Life can look like an unspooled thread all in knots at your feet, and your whole self becomes consumed looking at the ground.  I know this because there have been times when this has happened to me; when I’ve been stuck in my own unraveling.

After my last break-up I was stuck up in my own knots, and for the first time ever was presented with the desire to just give up and sink down into my own mess.

It wasn’t the loss of this particular boy; I had lost worst, and it wasn’t the fact that we had just moved in together, though that was inconvenient; it was that this wasn’t the first time that things had fallen apart.

They fell apart so entirely because of the apartment, and the dreamed future, but also my career was entwined with “us” too.  I was barely getting by on freelance writing and a part-time job, which was fine if we were spiltting the bills – not otherwise.

Crying in the bathroom at my part-time job I seriously doubted my ability to start all the way over again; to have to harness all that energy up within me and launch myself out into the world, “wasn’t twice enough?”

However, I didn’t have a choice, and so I found solace in what always saves me, my love of reading.

Normally I always escape into the world of fiction, or some autobiography about a person who overcame a challenge far worse than mine, for perspective, but since I had evolved into being a Yogi I turned to Pema Chodron’s ‘When Things Fall Apart.’

That book began to set me straight, and I recommend it to anyone who feels like they’re standing in their own self-created destruction, wondering why it all happened, feeling that there’s nothing left to grip onto; that to put yourself back together one more time is just too much, it’s not.

Pema writes, “I used to have a sign pinned up on my wall that read: Only to the extent that we expose ourselves over and over to annihilation can that which is indestructible be found in us…It was all about letting go of everything. p.7”

I repeated that sentence to myself, and instead of cursing the situation I began to see that it occurred because it was time to break the cage that I had placed myself in; time to set off without another and discover what was there for me on my own.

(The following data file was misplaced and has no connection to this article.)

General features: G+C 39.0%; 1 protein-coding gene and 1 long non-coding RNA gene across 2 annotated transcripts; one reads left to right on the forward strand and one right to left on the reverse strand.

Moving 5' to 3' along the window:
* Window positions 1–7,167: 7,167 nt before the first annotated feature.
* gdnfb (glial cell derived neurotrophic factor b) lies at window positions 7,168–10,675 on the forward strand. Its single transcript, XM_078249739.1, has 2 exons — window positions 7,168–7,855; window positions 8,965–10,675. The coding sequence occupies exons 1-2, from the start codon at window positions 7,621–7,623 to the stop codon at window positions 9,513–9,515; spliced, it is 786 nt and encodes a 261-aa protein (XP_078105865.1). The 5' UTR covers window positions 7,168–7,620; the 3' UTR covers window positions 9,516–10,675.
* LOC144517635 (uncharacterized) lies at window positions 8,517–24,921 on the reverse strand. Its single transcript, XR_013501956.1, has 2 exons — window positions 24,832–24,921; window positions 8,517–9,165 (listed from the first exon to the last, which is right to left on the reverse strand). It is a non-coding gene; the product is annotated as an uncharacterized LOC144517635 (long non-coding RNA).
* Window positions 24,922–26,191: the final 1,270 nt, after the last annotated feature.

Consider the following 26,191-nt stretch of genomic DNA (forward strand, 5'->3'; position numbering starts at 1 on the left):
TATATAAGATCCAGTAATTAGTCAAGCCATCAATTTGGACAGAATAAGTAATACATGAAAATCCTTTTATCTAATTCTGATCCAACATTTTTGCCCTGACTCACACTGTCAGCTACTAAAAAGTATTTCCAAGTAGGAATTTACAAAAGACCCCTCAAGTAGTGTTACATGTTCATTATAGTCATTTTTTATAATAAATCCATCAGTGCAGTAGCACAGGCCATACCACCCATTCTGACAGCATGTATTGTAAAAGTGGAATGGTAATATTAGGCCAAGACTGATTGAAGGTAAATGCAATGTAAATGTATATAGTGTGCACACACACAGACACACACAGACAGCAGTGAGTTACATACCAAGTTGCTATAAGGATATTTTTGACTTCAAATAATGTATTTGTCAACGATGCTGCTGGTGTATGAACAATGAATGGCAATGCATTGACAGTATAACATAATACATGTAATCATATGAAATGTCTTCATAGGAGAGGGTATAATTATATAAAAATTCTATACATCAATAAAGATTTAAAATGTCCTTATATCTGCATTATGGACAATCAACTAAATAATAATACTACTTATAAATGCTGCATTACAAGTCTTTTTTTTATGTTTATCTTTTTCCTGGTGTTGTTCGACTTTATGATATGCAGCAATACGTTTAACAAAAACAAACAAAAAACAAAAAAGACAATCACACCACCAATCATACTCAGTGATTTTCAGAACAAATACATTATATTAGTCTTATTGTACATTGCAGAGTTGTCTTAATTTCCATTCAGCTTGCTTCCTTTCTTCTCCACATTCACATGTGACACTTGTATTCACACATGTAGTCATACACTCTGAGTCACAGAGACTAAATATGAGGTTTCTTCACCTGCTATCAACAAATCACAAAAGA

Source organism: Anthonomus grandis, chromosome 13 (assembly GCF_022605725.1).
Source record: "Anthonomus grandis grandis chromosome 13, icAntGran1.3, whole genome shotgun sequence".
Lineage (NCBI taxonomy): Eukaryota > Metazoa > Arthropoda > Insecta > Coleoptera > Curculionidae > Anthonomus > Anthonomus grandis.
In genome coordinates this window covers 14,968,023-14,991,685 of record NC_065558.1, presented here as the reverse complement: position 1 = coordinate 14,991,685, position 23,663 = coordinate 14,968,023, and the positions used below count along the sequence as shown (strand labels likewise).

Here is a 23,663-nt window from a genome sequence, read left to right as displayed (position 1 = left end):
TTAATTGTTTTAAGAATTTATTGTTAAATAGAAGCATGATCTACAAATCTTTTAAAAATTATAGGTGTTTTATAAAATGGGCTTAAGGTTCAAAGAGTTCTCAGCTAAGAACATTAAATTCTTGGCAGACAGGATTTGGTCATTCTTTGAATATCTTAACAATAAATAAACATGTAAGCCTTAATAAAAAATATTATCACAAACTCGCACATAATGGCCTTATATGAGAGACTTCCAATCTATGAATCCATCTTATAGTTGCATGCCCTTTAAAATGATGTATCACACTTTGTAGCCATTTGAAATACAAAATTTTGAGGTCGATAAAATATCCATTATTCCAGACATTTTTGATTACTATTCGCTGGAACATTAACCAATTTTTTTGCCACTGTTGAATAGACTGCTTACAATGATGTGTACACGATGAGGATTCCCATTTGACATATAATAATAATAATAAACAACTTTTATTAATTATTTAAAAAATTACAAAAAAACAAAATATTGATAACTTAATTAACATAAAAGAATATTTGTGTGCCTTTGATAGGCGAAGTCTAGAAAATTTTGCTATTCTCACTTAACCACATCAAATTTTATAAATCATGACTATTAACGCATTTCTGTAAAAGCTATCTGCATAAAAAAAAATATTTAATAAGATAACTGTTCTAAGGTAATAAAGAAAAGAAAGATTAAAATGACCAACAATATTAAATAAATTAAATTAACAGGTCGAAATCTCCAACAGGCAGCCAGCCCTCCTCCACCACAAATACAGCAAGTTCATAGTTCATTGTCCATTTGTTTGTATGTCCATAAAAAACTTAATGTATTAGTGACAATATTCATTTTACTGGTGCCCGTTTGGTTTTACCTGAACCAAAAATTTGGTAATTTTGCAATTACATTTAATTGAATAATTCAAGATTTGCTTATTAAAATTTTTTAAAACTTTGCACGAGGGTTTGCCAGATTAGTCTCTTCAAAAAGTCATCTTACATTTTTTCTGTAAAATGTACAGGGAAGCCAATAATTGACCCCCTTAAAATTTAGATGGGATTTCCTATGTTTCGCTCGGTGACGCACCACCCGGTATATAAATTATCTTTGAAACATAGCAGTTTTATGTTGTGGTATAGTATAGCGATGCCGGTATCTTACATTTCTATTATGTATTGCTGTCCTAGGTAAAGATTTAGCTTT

After two remakings it had been healing to insulate myself in another, a person who was kind and didn’t present much of a challenge, but life held more for me, it wasn’t going to let me settle into something comfortable, and I had to reach into what could not be touched by destruction within me; that spirit, that spark we all have; the one that makes hope happen.

And so because I cannot say it better myself, I’d like to leave you with Pema’s words, “We think that the point is to pass the test or overcome the problem, but the truth is that things don’t really get solved. They come together and they fall apart. Then they come together again and fall apart again. It’s just like that. The healing comes from letting there be room for all of this to happen: room for grief, for relief, for misery, for joy)”

The Yoga of Grief

15 Mar

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I’m reaching out, across the room with the top half of my body going one way and my butt going the other.  My feet are gripping the floor, and one angled while the other points straight ahead.  I am reaching out, as far as I can to the person across the room, and there is a sharp but soft ache around my left hip bone.  I tilt forward with my arms open wide, desperately trying to touch the floor as my other arm is stretching toward the ceiling trying to touch that too, and the teacher keeps saying, “breathe, breathe.”

So I breathe into it all, and take a breath to think about how I’ll feel after this Yoga class, and what Yoga has brought to my life because in some moments I really wonder why I’m putting myself through all this twisting – though I know the answer.

When I moved to San Francisco in 2008 I was really sad.  Not the boohoo my-boyfriend-has-dumped- me, or I-didn’t-get-the-job-I-wanted kind of sad, but the soul-crushing, I’m-not-sure-if-I-want-to-live anymore kind of sad.  There is a difference, which I didn’t know at the time.  True grief is another land that lucky people don’t visit until they’re older, but it’s a country that almost all of us travel to.

Grief is another state of being.  I’ve found that grief takes people from the Major to the Minor key – the notes are still the same, but their song changes; it becomes more muted; more aching, and it causes others to react to the familiar differently.

For me, it felt like a part of me was numb, untouchable, and it was the part of me that could feel deep happiness.  I would guess that many people who are stuck in the land of grief feel this way and some people never escape.  This new self can become an identity you’re attached to and no matter how you’re being it’s hard to let a self go.

While it may seem like a San Francisco cliché, Yoga is what helped me heal.  It took my body and asked it to twist into shapes that weren’t entirely comfortable.  It asked me to bend forward time and again and touch the ground.  It told me that I could always get down on my knees and be a child just for a moment if I needed to rest.  It even allowed me to practice the final stage of life Shavasana or corpse pose (for that’s part of life too).

I had tried everything: talking to people, moving cities, screaming, getting a new job, therapy, sobbing and the ever-classic alcohol.  None of these things made me feel any better (yes, sorry friends); none of the latter schooled me in the art of letting go with grace.

That’s why I am ever-thankful for the day I randomly walked into the Yoga studio near my house on the first day of a 40 day Yoga workshop, and on impulse, feeling like maybe this was a sign, I joined.

Everyone grieves differently and we all have to find our own flashlights to help lead us out, but to me Yoga is more than just an effort to stay in shape.

It’s a life-long practice that reminds me each day its possible to get a little bit more open, to reach out a little bit further, to take a shape that you never thought you could and that if needed, you can always get down on your knees with your arms flung out and kiss the floor.